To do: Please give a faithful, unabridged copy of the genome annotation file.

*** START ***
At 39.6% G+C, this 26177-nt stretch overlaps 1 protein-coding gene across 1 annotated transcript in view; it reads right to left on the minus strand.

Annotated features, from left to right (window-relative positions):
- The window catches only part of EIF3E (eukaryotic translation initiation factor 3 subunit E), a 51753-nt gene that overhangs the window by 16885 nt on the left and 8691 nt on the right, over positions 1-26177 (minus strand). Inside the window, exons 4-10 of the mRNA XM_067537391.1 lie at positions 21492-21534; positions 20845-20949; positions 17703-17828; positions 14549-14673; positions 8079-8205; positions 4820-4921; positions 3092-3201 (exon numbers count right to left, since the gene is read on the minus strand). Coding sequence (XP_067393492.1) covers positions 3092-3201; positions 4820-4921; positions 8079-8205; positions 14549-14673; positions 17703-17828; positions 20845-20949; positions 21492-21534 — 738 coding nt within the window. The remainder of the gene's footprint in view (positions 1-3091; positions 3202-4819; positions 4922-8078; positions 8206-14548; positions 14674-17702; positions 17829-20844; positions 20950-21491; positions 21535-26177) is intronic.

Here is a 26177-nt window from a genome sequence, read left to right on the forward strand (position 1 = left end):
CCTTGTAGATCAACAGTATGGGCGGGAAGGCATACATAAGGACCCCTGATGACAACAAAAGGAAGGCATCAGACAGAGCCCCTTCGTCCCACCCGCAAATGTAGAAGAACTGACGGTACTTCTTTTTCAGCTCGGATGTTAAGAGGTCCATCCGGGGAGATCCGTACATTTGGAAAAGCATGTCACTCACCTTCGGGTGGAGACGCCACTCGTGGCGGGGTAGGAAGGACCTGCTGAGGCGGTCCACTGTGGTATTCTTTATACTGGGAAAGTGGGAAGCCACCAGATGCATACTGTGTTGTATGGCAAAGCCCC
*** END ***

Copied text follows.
At 39.6% G+C, this 26177-nt stretch overlaps 1 protein-coding gene across 1 annotated transcript in view; it reads right to left on the minus strand.

Annotated features, from left to right (window-relative positions):
- The window catches only part of EIF3E (eukaryotic translation initiation factor 3 subunit E), a 51753-nt gene that overhangs the window by 16885 nt on the left and 8691 nt on the right, over positions 1-26177 (minus strand). Inside the window, exons 4-10 of the mRNA XM_067537391.1 lie at positions 21492-21534; positions 20845-20949; positions 17703-17828; positions 14549-14673; positions 8079-8205; positions 4820-4921; positions 3092-3201 (exon numbers count right to left, since the gene is read on the minus strand). Coding sequence (XP_067393492.1) covers positions 3092-3201; positions 4820-4921; positions 8079-8205; positions 14549-14673; positions 17703-17828; positions 20845-20949; positions 21492-21534 — 738 coding nt within the window. The remainder of the gene's footprint in view (positions 1-3091; positions 3202-4819; positions 4922-8078; positions 8206-14548; positions 14674-17702; positions 17829-20844; positions 20950-21491; positions 21535-26177) is intronic.

Here is a 26177-nt window from a genome sequence, read left to right on the forward strand (position 1 = left end):
CCTTGTAGATCAACAGTATGGGCGGGAAGGCATACATAAGGACCCCTGATGACAACAAAAGGAAGGCATCAGACAGAGCCCCTTCGTCCCACCCGCAAATGTAGAAGAACTGACGGTACTTCTTTTTCAGCTCGGATGTTAAGAGGTCCATCCGGGGAGATCCGTACATTTGGAAAAGCATGTCACTCACCTTCGGGTGGAGACGCCACTCGTGGCGGGGTAGGAAGGACCTGCTGAGGCGGTCCACTGTGGTATTCTTTATACTGGGAAAGTGGGAAGCCACCAGATGCATACTGTGTTGTATGGCAAAGCCCC